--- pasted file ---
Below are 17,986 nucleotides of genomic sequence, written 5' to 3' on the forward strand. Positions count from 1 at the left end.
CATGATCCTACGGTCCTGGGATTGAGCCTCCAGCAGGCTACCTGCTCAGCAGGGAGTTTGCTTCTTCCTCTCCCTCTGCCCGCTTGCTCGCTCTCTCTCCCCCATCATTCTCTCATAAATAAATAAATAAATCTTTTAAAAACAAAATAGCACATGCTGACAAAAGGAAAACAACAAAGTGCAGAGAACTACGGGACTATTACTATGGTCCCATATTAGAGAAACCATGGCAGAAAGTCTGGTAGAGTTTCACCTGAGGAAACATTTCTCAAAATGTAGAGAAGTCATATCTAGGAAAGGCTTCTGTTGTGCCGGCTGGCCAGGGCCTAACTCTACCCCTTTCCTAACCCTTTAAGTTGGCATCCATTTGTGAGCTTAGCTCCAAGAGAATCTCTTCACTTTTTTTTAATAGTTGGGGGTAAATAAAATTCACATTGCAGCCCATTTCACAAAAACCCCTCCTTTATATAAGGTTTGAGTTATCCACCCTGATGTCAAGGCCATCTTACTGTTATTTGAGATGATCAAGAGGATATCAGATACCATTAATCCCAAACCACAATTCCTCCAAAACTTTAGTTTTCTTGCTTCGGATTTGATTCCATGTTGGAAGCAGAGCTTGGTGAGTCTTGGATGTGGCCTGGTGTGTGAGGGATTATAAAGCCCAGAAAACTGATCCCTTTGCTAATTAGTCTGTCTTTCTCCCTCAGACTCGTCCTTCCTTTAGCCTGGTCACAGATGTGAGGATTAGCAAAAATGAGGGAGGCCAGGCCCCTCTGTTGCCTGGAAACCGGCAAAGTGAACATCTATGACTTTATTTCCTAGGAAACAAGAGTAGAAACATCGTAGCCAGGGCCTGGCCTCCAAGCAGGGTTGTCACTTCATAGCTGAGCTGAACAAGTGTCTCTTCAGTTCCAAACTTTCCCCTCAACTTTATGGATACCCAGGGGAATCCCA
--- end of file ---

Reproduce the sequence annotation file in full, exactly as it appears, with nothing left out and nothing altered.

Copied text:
Below are 17,986 nucleotides of genomic sequence, written 5' to 3' on the forward strand. Positions count from 1 at the left end.
CATGATCCTACGGTCCTGGGATTGAGCCTCCAGCAGGCTACCTGCTCAGCAGGGAGTTTGCTTCTTCCTCTCCCTCTGCCCGCTTGCTCGCTCTCTCTCCCCCATCATTCTCTCATAAATAAATAAATAAATCTTTTAAAAACAAAATAGCACATGCTGACAAAAGGAAAACAACAAAGTGCAGAGAACTACGGGACTATTACTATGGTCCCATATTAGAGAAACCATGGCAGAAAGTCTGGTAGAGTTTCACCTGAGGAAACATTTCTCAAAATGTAGAGAAGTCATATCTAGGAAAGGCTTCTGTTGTGCCGGCTGGCCAGGGCCTAACTCTACCCCTTTCCTAACCCTTTAAGTTGGCATCCATTTGTGAGCTTAGCTCCAAGAGAATCTCTTCACTTTTTTTTAATAGTTGGGGGTAAATAAAATTCACATTGCAGCCCATTTCACAAAAACCCCTCCTTTATATAAGGTTTGAGTTATCCACCCTGATGTCAAGGCCATCTTACTGTTATTTGAGATGATCAAGAGGATATCAGATACCATTAATCCCAAACCACAATTCCTCCAAAACTTTAGTTTTCTTGCTTCGGATTTGATTCCATGTTGGAAGCAGAGCTTGGTGAGTCTTGGATGTGGCCTGGTGTGTGAGGGATTATAAAGCCCAGAAAACTGATCCCTTTGCTAATTAGTCTGTCTTTCTCCCTCAGACTCGTCCTTCCTTTAGCCTGGTCACAGATGTGAGGATTAGCAAAAATGAGGGAGGCCAGGCCCCTCTGTTGCCTGGAAACCGGCAAAGTGAACATCTATGACTTTATTTCCTAGGAAACAAGAGTAGAAACATCGTAGCCAGGGCCTGGCCTCCAAGCAGGGTTGTCACTTCATAGCTGAGCTGAACAAGTGTCTCTTCAGTTCCAAACTTTCCCCTCAACTTTATGGATACCCAGGGGAATCCCA